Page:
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Eyeing the window to your health

Eye exams are even more critical now: they can inform senior citizens about increased risk for other significant health concerns.

SOME say the eyes are windows to the soul. But did you know that the eye disease age-related macular degeneration (AMD) can also indicate increased risk of heart attack or stroke?

EyeCare America, a public service program of the Foundation of the American Academy of Ophthalmology, is raising awareness about AMD and its potential “window to health” through your eyes.

Imagine seeing black holes in your field of vision instead of your family, your garden or your favorite book. More than 10 million Americans suffer from AMD. AMD occurs when abnormal blood vessels grow under the eye’s macula, where the sharpest, central vision occurs. It’s the leading cause of vision loss for those 65 and older. While not curable, AMD’s advancement can be delayed and treated, leading to many more years of healthy vision for those who detect it early through an eye exam.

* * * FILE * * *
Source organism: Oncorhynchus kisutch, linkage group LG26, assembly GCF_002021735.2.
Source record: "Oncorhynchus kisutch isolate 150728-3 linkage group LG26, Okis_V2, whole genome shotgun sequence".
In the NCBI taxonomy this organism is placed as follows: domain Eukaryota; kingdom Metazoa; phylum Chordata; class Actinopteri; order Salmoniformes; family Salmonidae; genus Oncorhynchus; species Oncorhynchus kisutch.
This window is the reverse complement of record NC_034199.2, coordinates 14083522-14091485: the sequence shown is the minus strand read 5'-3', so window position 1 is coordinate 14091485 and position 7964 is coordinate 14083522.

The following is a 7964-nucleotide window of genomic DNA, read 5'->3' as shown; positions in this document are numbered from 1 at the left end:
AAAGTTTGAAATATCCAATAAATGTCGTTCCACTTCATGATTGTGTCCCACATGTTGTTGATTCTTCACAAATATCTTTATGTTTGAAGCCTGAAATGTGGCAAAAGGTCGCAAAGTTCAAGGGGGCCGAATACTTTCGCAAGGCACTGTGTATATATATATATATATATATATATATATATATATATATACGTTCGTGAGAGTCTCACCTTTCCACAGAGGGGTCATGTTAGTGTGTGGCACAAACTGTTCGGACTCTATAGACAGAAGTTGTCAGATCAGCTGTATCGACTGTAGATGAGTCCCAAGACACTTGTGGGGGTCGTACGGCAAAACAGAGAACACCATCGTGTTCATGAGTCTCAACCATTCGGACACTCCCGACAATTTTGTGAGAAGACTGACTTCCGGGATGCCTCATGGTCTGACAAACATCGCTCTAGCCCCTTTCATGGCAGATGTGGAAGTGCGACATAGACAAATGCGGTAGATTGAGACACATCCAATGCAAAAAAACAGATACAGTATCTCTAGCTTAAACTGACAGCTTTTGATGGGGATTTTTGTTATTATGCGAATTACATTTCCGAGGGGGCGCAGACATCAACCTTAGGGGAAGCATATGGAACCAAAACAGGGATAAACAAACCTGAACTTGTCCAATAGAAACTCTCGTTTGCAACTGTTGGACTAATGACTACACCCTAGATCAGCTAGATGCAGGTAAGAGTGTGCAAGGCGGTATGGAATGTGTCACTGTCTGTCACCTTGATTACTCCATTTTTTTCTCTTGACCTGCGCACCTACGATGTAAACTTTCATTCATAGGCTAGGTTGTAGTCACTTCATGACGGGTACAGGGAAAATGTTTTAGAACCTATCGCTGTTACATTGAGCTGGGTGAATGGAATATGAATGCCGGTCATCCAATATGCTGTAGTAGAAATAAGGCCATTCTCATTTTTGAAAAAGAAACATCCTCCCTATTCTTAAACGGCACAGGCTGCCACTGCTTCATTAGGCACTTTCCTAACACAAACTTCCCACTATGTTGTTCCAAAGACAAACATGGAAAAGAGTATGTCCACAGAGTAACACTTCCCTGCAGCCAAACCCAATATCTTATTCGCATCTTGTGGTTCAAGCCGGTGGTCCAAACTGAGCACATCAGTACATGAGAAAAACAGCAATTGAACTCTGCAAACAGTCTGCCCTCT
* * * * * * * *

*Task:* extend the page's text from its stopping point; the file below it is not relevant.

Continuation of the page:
This same blood vessel damage can also indicate risk for heart attack or stroke—as much as 8 to 10 times greater. An Australian study noted that among those whose health was followed for a number of years, subjects with AMD had more than double the incidence of heart attack or stroke.

Eye exams let patients know of increased risk for other serious health problems.

EyeCare America provides eye exams at no out-of-pocket cost to people 65 and older and offers online medication assistance information. Eye exams are provided by a corps of nearly 7,000 volunteer ophthalmologists across the U.S. and Puerto Rico.

Those interested in the program can visit www.eyecareamerica.org to see if they are eligible. The organization’s online referral center also enables friends and family members to find out instantly whether their loved ones are eligible to be matched with a volunteer ophthalmologist.

EyeCare America is designed for people who are U.S. senior citizens or legal residents who haven’t seen an ophthalmologist in three or more years. Additional information can be found at www.eyecareamerica.org. (NewsUSA) ■

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